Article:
The Country Life guide to running the ultimate Platinum Jubilee street party

It’s time to dust off your tartan and put on a tiara, says Debora Robertson, in her handy guide to organizing the ultimate Platinum Jubilee street party.

One of my happiest childhood memories is of Her Majesty The Queen’s Silver Jubilee in 1977, when all of the children in our village ran riot along a bunting-bedecked street, fueled by orange squash and Victoria sponge. Country Life was first published in 1897, the same year as Queen Victoria’s Diamond Jubilee, and the magazine and its readers have marked and celebrated every royal occasion ever since.

In our house — and perhaps in yours — we don’t need much excuse to get out the trestle tables and decorations, but there can surely be no more fitting and joyful occasion than The Queen’s Platinum Jubilee to bring out the flags, dress up, and plan the tea to end all teas.

The secret to success is planning ahead as much as possible, and delegating as much as you can. Put someone in charge of decorations, another in charge of games and other cheerful entertainments, others in charge of food.

What to eat: Plan it out and divide up the tasks

A truly successful outdoor party is always over-catered, but do get a rough idea as to what everyone might bring. While for some of us (me), our idea of ​​heaven might be 10 different potato salads, not everyone is quite so carb-focused.

If you’re stuck for ideas, take a look at Tom Kerridge’s suggestions for how to keep it simple but delicious at a picnic, and Simon Hopkinson’s advice on what to serve at a posh picnic, and we’ll be running a series of recipes in Country Life’s May 25 Jubilee issue for mouth-watering inspiration.

What to drink: A fittingly royal tipple

On such a special occasion, Champagne is always appropriate for the adults. But you might also want to try that favorite cocktail of The Queen and The late Queen Mother, the majestic gin and Dubonnet. Put some ice in a tumbler, pour over one part gin to two parts Dubonnet and stir. Garnish with a twist of orange or lemon, if you’re being fancy. Which, of course, you are.

champagne in glasses with bottle and bucket

What to wear: This is not the time for restraint

You can never be knowingly under-decorated, either your venue or your person. This is not the time for restraint. Attach bunting to whatever you can, of course. Union Jack flag bunting is right for the day, but mix it up with any other strands you have. You can also make pretty garlands if your party is likely to go on into the evening with strings of fairy lights adorned with little shades made from paper cups — you can get quite small children to help you make and decorate these, too.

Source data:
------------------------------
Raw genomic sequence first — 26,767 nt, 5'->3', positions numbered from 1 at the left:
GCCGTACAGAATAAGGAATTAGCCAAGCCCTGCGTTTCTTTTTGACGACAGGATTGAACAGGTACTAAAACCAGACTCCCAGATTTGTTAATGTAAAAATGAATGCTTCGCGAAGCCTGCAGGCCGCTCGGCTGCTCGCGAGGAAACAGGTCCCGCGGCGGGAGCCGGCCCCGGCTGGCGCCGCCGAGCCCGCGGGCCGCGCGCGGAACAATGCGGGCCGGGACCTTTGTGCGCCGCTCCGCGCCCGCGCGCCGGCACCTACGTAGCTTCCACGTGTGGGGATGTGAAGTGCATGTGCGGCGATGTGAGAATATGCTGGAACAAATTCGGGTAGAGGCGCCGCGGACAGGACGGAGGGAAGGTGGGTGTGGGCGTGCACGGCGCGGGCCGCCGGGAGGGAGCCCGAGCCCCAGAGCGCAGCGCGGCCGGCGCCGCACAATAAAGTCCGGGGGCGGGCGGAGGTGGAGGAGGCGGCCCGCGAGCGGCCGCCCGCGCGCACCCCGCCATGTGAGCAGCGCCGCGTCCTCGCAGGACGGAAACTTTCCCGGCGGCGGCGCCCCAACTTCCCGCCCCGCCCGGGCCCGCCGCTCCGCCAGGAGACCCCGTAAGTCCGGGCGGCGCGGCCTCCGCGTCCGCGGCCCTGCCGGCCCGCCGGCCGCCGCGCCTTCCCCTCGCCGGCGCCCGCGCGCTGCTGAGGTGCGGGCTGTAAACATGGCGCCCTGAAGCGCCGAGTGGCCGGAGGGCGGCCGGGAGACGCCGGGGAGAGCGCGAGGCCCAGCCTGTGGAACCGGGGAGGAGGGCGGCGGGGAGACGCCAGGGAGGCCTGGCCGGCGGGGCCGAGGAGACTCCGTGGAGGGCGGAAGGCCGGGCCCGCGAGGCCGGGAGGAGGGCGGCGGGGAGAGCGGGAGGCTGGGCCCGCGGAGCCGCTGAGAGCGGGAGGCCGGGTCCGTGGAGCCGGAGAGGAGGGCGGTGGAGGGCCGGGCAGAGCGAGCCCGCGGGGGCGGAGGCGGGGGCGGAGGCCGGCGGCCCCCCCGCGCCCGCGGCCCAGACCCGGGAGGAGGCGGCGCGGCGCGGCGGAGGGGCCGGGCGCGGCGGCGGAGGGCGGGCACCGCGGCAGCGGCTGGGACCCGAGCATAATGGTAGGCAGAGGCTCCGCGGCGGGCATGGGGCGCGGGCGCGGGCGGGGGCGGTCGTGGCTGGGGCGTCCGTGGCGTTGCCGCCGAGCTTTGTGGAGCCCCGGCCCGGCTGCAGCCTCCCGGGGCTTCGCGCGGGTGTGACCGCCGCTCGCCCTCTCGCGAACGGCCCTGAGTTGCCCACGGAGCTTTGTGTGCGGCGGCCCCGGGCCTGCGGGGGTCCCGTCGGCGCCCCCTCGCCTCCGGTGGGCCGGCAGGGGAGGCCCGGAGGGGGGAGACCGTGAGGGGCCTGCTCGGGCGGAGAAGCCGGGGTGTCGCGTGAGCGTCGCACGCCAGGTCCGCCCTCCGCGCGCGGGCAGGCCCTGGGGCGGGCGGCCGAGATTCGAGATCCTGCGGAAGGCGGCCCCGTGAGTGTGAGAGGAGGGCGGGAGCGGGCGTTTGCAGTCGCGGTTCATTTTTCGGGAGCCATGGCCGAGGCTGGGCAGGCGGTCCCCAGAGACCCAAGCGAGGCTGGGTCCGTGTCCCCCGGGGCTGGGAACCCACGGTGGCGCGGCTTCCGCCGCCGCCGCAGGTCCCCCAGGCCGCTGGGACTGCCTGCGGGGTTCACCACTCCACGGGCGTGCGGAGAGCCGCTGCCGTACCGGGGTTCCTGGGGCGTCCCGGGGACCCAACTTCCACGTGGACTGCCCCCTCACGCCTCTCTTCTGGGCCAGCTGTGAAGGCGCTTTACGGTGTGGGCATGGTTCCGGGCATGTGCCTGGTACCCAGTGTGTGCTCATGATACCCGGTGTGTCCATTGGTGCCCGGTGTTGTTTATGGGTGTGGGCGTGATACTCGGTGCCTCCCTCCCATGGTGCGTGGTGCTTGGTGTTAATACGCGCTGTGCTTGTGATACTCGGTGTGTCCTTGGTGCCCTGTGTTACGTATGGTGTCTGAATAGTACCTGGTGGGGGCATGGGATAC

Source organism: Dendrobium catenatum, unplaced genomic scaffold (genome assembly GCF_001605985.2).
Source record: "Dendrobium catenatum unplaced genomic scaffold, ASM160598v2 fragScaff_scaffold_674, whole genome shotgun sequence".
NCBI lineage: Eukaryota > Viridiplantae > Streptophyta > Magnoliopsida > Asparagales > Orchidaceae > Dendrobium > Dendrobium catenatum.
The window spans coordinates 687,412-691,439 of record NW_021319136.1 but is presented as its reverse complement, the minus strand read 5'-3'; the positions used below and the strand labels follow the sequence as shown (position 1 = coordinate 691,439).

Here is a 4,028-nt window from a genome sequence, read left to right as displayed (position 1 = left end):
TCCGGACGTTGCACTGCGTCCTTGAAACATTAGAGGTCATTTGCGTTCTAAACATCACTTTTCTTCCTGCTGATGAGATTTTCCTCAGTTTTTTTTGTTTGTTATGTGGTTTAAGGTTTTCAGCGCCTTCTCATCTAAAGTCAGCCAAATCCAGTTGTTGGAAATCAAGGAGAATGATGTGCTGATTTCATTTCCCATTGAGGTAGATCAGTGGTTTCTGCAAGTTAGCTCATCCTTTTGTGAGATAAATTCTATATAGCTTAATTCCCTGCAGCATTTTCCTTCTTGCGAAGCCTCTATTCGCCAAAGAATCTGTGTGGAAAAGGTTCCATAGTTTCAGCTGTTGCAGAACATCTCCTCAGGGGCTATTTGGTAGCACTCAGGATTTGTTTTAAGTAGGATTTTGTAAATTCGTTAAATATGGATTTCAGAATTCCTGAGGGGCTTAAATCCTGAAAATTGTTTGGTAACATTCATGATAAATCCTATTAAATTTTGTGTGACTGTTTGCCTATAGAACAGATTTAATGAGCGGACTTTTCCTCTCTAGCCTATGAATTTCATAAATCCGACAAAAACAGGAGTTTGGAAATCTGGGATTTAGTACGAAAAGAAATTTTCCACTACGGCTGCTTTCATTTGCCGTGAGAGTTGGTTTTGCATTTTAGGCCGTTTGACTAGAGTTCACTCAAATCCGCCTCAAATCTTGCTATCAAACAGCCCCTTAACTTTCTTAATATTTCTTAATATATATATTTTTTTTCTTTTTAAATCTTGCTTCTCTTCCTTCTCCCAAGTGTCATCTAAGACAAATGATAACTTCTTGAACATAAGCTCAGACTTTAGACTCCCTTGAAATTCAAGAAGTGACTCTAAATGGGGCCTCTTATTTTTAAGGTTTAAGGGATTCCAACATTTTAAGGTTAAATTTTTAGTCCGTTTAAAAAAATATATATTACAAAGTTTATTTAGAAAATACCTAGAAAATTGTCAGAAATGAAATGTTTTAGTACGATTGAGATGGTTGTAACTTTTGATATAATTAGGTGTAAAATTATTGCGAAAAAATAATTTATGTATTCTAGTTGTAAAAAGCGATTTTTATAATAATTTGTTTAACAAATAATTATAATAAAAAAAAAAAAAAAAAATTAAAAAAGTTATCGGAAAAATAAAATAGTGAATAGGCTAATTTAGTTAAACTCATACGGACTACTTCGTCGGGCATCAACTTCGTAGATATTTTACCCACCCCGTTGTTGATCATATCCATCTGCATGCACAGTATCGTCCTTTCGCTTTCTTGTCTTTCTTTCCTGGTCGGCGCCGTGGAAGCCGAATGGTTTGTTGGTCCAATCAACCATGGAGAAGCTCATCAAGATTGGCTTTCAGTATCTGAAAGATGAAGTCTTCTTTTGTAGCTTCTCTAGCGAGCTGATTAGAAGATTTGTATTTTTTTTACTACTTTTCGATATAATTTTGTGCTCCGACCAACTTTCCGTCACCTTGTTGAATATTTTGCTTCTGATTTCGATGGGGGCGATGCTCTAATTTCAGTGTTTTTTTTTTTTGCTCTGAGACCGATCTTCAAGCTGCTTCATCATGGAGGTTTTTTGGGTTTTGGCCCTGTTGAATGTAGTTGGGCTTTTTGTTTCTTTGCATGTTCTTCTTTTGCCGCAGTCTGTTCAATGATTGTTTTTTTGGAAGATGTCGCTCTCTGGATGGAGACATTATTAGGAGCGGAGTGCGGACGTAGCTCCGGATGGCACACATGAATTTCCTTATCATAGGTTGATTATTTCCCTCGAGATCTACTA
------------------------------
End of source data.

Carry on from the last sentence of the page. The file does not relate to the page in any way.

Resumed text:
Fancy dress is to be encouraged for adults and children alike, go heavy on the red, white and blue, pull out your silk scarves and pearls, toss in a little regal cashmere, tartan and tweed (if you don’t think they’ll give you heat stroke). And to misquote the words of the late John Lennon at the Royal Variety Performance in 1963, if you are lucky enough to own any, shake your platinum jewellery.

What to do: Games for all ages

Plan plenty of games and activities to get everyone involved. Traditional lawn games such as kubb and other skittles-type games, giant Jenga, quoits and croquet, and competitions such as sack races, egg-and-spoon-races and tug-of-war are always popular.

As well as such active events, do include activities for those not so athletically inclined. Treasure hunts, biscuit- or cake decorating, or pet fancy dress parades can be enjoyed by everyone, especially those too young or too elderly to partake in the general rough and tumble.

Practical planning

The Platinum Jubilee website is crammed with useful information, from how to host a simple tea over the Bank Holiday weekend, to planning more extravagant events, for example if you would like to join in the Big Jubilee Lunch on Sunday, June 5. If you ‘re going to need a temporary road closure for your street party, you’ll need approval from the local authority: the council’s highways, licensing, events or communities teams should be your first port of call, or speak to your local councillor.

If you live in a part of the country where farm tracks outnumber streets, a smaller gathering of friends and family, ideally out of doors, is just as much fun. No matter what you do, remember not to let it all get on top of you — this is a celebration, not a marathon — and enjoy yourself toasting Her Majesty’s extraordinary achievement.

Oh yes, and one more thing — make sure you also have a rota for the clearing up afterwards!


Leave a Comment

Your email address will not be published.